"Not doom, not fate, accident," says Matthew, Austin's brother, reassuring the sister of one of the victims. Well, not quite. Matthew, the exact opposite of his brother, is a globetrotting diplomat and Zen-inspired saint who has returned home to witness the final disintegration of Austin's life, and he spends much of his homecoming either making excuses for his brother's foolish carelessness or helping to cover up his latest ruinous catastrophe. "Bad luck is a sort of wickedness in some people," is the assessment made by another character, who commands her fiance to stay away from Austin entirely.

And that wickedness can manifest itself in any number of ways: several characters are guilt-ridden solely for what they didn't do. One witnesses a murder on the streets of New York, another avoids meeting a distraught friend just before she attempts suicide, and even Matthew himself helplessly see a demonstrator whisked away by the secret police in a foreign country. Every human being falls victim to a butterfly effect: we can choose to be heroes, accomplices, or bystanders, but we can't remove ourselves from the vagaries of life. Even a man who shuts himself away, Thoreau-like, from the whims and cruelties of society will end up hurting (or helping) those he left behind. There is no escape from our effect on others. As one character realizes, "Absolute contradiction seemed at the heart of things and yet the system was there, the secret logic of the world."

This is one of Murdoch's more readable and accessible novels. As in her later (and better) work, "The Good Apprentice," she creates comedy--sometimes drawing-room, sometimes slapstick, sometimes farce--out of a series of tragedies. True, the relationships in Murdoch's grand-scale soap opera can get a tad confusing. Not only are most of the characters related to each other across three families (the Gibson Greys, the Tisbournes, and on the sidelines the Odmores), but everyone is also in love with everyone else--and always with someone who doesn't love in return. But even the complications of all these relationships and relatives and randomly appearing acquaintances and strangers underscore the interconnectedness of everyone's lives. To emphasize this point even further, Murdoch includes several sections composed entirely of gossipy dialogue at a party or of letters among the characters. (These passages are among the snappiest, and sometimes funniest, in the book.) Everyone is part of the conversation, or being talked about, or being deliberately ignored--but they are always there.

So there are no true accidents here, and there are no accidental men (or women). Instead, in Austin's hands, obliviousness becomes a strategy. Austin's only area of expertise is his innate ability to play the victim; he transforms everyone else's tragedy into his own. "Of course he is a vampire . . . And he knows it and he knows we know it," one of his enabling friends thinks. "Aren't we all accidental?" Austin's so-called bad luck is a form of instinctive "cunning." He is the kind of social sponge who will never change, and in the end, amid the detritus of the lives he has had an "inadvertent" hand in destroying, "the stage has been set again by whatever deep mythological forces control the destinies of men."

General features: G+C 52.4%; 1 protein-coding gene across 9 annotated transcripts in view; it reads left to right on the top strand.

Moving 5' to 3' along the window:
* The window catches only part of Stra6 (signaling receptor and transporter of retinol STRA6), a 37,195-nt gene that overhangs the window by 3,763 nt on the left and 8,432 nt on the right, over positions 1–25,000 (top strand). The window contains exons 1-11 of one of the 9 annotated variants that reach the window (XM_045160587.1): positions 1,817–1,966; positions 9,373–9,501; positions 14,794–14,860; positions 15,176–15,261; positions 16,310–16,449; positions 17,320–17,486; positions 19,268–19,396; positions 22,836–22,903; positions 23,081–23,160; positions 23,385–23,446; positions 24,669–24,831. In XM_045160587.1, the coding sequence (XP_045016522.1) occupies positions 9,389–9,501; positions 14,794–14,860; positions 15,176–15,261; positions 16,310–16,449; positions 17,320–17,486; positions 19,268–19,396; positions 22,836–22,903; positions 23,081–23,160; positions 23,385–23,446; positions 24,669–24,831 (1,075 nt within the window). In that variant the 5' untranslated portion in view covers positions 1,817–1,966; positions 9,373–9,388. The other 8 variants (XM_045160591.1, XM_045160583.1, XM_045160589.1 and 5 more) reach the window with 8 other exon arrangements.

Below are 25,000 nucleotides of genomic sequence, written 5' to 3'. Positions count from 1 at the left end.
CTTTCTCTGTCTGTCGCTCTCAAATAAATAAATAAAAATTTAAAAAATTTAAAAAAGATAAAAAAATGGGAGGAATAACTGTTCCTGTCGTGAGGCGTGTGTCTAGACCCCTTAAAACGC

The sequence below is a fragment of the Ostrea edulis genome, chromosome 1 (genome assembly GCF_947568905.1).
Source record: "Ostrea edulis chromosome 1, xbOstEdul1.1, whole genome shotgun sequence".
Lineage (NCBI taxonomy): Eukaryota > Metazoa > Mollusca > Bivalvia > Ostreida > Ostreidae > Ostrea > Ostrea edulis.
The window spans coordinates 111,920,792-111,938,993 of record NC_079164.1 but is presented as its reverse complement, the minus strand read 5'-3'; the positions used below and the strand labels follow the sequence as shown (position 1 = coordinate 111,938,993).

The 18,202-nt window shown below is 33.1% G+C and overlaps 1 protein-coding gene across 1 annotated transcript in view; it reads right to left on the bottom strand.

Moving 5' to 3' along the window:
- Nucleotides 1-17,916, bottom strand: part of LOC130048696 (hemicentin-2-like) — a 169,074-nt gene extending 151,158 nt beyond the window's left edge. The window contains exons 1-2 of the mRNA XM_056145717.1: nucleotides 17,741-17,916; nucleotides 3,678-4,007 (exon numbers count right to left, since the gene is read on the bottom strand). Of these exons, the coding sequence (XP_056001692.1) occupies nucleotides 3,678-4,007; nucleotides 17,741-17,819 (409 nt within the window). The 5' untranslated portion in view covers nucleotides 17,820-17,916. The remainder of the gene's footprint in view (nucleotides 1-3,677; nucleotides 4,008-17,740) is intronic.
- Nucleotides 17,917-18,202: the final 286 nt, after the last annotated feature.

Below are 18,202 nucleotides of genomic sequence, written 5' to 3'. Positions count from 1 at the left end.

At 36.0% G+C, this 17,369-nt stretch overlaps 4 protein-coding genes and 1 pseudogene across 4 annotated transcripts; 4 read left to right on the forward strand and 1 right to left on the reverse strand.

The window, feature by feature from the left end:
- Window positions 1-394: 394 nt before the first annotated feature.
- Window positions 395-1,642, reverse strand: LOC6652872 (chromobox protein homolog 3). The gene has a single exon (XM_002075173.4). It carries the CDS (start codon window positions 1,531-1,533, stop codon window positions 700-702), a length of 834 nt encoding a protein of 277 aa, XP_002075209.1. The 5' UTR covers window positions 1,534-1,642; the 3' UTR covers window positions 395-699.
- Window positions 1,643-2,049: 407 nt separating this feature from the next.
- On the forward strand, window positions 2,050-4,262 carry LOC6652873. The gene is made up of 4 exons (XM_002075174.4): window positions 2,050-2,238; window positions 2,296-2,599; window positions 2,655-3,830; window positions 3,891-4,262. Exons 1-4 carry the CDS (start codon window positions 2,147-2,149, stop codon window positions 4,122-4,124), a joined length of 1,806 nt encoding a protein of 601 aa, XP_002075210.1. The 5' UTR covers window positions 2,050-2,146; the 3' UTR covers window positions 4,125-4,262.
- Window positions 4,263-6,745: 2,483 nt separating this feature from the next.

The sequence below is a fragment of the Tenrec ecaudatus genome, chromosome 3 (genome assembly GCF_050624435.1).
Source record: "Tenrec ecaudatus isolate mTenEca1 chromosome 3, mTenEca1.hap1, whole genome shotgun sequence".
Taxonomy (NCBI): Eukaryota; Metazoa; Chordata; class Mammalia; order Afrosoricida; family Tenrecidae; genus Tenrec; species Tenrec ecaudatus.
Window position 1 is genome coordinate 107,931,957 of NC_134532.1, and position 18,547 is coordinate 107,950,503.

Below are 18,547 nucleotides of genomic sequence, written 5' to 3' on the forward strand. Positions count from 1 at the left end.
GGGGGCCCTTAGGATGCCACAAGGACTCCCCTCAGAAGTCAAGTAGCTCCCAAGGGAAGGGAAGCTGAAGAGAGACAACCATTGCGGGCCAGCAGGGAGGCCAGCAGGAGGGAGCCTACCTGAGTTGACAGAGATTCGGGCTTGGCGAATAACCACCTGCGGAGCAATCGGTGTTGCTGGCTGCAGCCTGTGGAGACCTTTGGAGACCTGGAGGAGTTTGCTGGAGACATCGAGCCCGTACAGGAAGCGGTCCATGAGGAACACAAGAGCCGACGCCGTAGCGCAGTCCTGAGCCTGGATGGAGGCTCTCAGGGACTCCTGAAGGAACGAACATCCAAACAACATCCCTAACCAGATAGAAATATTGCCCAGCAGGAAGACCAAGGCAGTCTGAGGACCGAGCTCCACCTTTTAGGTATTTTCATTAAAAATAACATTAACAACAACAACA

net rider net rider
An Accidental Man (1971) is another of Iris Murdoch’s she-loves-him-he-loves-her-she-loves-somebody-else circular firing squad of love extravaganzas, but unlike some of the best ones, this one felt oddly bloodless, perhaps because so many of the participants are such oddballs that empathizing with them is difficult. Some reviews note the large cast of characters but I didn’t think that was a problem. I think Murdoch has written books with more. The problem was that they really are more characters than people so there is an artificiality to the proceedings that acted, at least to me, like a glass wall preventing any emotional engagement with them. This would be toward the bottom of the list if I were to rank the Murdoch novels I’ve read (I’m reading them chronologically).
Ustamya Ustamya
My first attempt at Iris Murdoch's work, and difficult to review, as although I recognise that the quality of writing, the deeper messages on morality etc, mean it's probably worth at least 4.5, I didn't desperately like it.
Opening with the breathless engagement of an American draft dodger and his rather shallow British girlfriend, the narrative soon introduces a host of other characters that make up their circle, most notably Austin Gibson-Grey, with his skeletons in the closet, an estranged wife, and various nefarious activities...
Murdoch writes in a variety of styles, the usual narrative being interspersed with a series of letters, or an impression of a party given through two or three pages of one-line comments, giving everyone's news and gossip in a humorous way.
It's a far-fetched tale, though I think the author's depiction of lonely and unloved Charlotte Ledgard was convincing.
The characters seem to be largely bisexual, switching from feelings from one to the other.
Glad to have come to the end, although by no means unreadable.
Kemath Kemath
In "An Accidental Man," Iris Murdoch yet again casts her cynical eye on the dysfunctional and hypocritical British upper class. The book seems in many ways an early draft of "An Honourable Defeat," with many overlapping characters and themes. By itself, "An Accidental Man" comes across as bloated and immature, and I found the book difficult to get through. Yes, it's a problem that not one of the characters is sympathetic and it's another that the plot is disjointed and sprawling, but the major problem is that the stakes seem so low, and that whatever happens to the characters does not fundamentally matter to them or to those around them.